Benefits of goal-setting theory
Using goal-setting theory to motivate employees offers a host of benefits, including:
- Higher levels of engagement. This framework can help employees hit their goals. That success can lead to higher levels of employee engagement and job satisfaction.
- Higher levels of performance. When employees regularly hit their goals, their performance and productivity improves. Employees may also become more effective at hitting goals within their assigned timeframe.
- Better adherence to deadlines and metrics. Goal-setting theory encourages measurable goals. This can help employees improve at getting things done within specified timeframes. It can also help employees better adhere to defined metrics.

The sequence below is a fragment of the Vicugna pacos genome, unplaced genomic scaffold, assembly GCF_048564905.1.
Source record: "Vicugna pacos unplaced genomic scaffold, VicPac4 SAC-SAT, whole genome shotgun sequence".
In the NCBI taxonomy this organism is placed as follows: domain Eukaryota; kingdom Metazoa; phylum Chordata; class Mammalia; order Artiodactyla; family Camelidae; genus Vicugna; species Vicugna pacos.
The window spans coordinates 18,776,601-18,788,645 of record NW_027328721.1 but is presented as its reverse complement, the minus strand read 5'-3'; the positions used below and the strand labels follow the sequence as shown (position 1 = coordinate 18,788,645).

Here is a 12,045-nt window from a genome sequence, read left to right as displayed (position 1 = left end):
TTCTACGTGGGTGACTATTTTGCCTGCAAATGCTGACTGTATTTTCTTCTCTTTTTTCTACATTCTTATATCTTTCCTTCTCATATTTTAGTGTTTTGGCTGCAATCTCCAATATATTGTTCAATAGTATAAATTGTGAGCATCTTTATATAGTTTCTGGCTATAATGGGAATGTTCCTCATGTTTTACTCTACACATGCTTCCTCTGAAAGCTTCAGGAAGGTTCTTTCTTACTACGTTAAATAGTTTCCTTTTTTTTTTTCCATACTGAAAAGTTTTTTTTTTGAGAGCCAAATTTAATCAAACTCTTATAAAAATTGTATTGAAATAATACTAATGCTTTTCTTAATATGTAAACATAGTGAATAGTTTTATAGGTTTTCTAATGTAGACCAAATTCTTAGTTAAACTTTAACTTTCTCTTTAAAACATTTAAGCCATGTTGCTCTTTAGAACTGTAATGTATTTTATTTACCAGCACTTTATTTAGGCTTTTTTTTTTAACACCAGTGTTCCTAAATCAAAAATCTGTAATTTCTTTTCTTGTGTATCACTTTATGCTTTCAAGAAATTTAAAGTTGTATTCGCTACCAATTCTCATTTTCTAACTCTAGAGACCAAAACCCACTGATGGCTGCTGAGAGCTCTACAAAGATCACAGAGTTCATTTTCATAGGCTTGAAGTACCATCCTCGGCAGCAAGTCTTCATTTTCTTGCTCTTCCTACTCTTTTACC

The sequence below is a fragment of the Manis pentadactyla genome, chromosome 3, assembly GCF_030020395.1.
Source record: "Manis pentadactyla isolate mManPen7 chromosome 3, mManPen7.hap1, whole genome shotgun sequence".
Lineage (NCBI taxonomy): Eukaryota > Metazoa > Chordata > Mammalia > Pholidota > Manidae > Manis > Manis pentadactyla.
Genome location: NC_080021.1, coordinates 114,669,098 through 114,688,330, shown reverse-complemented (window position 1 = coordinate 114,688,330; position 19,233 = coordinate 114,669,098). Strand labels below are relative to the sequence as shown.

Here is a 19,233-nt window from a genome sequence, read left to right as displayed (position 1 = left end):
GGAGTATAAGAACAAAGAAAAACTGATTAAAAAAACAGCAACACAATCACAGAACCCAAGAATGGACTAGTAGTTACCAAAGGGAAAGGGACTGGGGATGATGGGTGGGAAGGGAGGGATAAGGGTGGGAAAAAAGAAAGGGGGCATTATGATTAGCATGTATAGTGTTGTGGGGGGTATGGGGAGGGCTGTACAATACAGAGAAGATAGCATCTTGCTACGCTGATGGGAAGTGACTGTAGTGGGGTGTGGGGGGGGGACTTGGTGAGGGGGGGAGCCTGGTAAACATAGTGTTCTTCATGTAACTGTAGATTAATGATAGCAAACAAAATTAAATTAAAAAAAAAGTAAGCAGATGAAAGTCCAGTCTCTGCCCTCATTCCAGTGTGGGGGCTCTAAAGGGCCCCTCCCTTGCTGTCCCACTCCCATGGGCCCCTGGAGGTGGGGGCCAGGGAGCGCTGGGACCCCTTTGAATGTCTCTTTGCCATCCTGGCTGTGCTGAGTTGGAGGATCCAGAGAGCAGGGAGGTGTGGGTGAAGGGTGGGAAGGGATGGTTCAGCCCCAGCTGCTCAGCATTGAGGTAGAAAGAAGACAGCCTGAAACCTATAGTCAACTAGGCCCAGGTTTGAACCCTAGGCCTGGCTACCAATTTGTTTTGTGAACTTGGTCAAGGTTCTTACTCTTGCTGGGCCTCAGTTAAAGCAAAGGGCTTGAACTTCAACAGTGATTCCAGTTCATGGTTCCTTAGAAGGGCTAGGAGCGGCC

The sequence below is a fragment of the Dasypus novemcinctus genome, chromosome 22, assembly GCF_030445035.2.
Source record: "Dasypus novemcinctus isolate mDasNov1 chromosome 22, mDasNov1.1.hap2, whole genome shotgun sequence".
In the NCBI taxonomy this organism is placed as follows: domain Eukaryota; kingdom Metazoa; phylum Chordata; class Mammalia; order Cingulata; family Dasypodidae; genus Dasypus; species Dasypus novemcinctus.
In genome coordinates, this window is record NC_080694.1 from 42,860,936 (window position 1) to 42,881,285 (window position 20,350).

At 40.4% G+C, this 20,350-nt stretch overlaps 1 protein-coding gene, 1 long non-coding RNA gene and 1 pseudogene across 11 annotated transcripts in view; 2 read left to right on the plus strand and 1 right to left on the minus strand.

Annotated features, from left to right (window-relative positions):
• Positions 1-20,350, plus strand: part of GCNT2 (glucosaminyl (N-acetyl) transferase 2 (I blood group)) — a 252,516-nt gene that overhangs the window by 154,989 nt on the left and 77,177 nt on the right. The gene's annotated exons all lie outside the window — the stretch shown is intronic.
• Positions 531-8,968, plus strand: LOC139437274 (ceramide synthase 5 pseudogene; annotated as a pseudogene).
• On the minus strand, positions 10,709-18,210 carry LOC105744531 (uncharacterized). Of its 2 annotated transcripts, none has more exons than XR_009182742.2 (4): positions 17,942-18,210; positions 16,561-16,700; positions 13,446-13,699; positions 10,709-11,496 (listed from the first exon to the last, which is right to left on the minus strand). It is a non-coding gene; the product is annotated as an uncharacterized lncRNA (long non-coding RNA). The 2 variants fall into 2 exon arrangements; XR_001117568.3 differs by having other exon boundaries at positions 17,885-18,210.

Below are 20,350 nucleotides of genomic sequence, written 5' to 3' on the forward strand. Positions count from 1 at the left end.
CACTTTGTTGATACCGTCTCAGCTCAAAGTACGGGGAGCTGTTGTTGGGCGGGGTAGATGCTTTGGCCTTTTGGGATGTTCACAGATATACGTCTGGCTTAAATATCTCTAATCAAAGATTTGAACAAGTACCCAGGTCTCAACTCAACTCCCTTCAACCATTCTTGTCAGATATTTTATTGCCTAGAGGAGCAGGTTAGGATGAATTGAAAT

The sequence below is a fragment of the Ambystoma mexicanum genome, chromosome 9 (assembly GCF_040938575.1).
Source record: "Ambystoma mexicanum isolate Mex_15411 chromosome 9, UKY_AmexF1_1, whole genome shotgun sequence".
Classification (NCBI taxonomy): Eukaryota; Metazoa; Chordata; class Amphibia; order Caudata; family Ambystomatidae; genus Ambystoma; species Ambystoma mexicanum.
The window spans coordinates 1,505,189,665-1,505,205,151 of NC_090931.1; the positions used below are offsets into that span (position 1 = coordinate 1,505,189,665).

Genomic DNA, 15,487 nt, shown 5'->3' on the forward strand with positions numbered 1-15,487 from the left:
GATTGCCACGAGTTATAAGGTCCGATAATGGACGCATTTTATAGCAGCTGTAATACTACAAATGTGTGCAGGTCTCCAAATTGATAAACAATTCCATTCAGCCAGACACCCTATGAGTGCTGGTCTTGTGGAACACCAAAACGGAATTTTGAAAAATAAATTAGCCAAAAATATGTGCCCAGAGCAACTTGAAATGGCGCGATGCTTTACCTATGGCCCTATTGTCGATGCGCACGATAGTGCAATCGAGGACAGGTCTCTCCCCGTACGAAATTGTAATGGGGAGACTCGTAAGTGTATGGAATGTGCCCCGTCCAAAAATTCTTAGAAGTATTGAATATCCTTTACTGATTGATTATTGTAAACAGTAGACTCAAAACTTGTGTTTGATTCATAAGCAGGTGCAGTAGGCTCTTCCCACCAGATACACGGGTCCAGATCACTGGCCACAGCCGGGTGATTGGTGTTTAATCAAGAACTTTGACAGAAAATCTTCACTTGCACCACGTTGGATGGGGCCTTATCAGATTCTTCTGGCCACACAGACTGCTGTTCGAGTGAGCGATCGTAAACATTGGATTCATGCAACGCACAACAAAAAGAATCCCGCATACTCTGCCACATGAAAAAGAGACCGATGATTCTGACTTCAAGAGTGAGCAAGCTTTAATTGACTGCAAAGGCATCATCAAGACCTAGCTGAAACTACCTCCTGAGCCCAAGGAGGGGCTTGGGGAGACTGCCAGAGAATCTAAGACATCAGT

- Wide application. Goal-setting theory can be used for a variety of goal types. For example, you can apply it successfully to personal goals, individual goals, team goals, learning goals, or an achievement goal.
- Supports a feedback culture. Goal-setting theory supports a culture of feedback. This gives employees the insights they need to continually improve.
- Leads to self-efficacy. When employees regularly hit their goals, they gain confidence. This confidence leads to self-efficacy and better self-regulation.
Limitations of goal-setting theory
Clearly, Locke’s goal-setting theory offers some serious benefits. But it’s not without its drawbacks. There are a number of potential downsides to goal-setting theory, including: